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Salish Sea Sentinel | November 16, 2018

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Snuneymuxw design duo honoured with business award

Snuneymuxw design duo honoured with business award

Above: Sophia Seward-Good, left, and Aunalee Boyd-Good accept their award on Oct. 15.

The Snuneymuxw design duo behind the fashion house Ay Lelum have been honoured with an award for their achievements in business. 

Sisters Aunalee Boyd-Good and Sophia Seward-Good were presented with a 2018 Business of the Year award at the B.C. Indigenous Business Awards gala in Vancouver on Oct. 15. 

Ay Lelum – The Good House of Design received the honour in the one-to-two person enterprise category.  

Guests at the event hosted by the B.C. Achievement Foundation heard about Ay Lelum’s growing success in the fashion world and how the family works together to create and preserve Snuneymuxw art. 

The sisters use family artwork by their father William Good (Tseskinakhen) and brother Joel Good – transforming the designs to work on clothing while keeping the traditional style and meaning intact. Their mother, Sandra Moorhouse-Good, is a fashion designer in her own right and helps to guide the process. 

In a video played at the award ceremony, William spoke of how his daughters’ work and growing knowledge about Snuneymuxw culture has educated people around them. 

“My daughters have brought back a lot of our cultural ways,” he said.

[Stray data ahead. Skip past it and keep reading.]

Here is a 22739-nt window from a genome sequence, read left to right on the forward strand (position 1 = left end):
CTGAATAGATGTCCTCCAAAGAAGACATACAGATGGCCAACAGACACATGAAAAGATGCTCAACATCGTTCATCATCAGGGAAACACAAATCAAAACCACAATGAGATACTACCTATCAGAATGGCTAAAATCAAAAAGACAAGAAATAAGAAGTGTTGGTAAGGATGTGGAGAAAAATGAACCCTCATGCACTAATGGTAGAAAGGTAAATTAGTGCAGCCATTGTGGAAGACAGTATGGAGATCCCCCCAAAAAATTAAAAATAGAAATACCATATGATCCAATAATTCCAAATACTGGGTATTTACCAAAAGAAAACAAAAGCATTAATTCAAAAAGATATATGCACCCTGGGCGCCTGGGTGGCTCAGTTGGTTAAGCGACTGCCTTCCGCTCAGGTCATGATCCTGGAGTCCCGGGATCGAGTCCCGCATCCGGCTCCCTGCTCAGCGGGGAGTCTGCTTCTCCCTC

At the gala, both sisters wore pieces from their latest collection “White Raven~P’UQ SPA:L,” which was debuted at Vancouver Fashion Week about a month before the awards gala. 

Boyd-Good said the Spring/Summer collection was based around a legend that has been documented in many of their father’s carvings.  

“In our dad’s artwork over many years you will find a white and a blue-black raven,” she said. 

“There’s a legend that’s been passed down by our dad of the white raven who stole the sun and when he stole the sun he was burned and turned into a blue-black.”
Most of the garments shown in the collection featured designs of white ravens, and the show was closed with a long gown featuring an image of a blue-black raven in front of a sunset pattern to make it appear as if it had just stolen the sun. 

The collection also incorporated ravens of many colours to symbolize diversity. 

The sisters debuted their first Vancouver Fashion week collection this spring, with a Fall/Winter collection called “Thul Te Lada” that incorporated family serpent designs. 

“We just feel really good that we were able to have another show that we feel has surpassed our first show artistically,” Boyd-Good said. 

“For us we felt we were able to plan it out a little more knowing what to expect. The music and the garments were all coordinated together as part of the artistic process.” 

Seward-Good added that she is proud to be able to showcase culture through contemporary fashion.  Both of their collections have incorporated Coast Salish songs and language throughout. 

“There’s no guidebook to what we’re doing, we’re just going for it,” she said. 

“I think (the support we’re getting) is inspiring us to continue on.”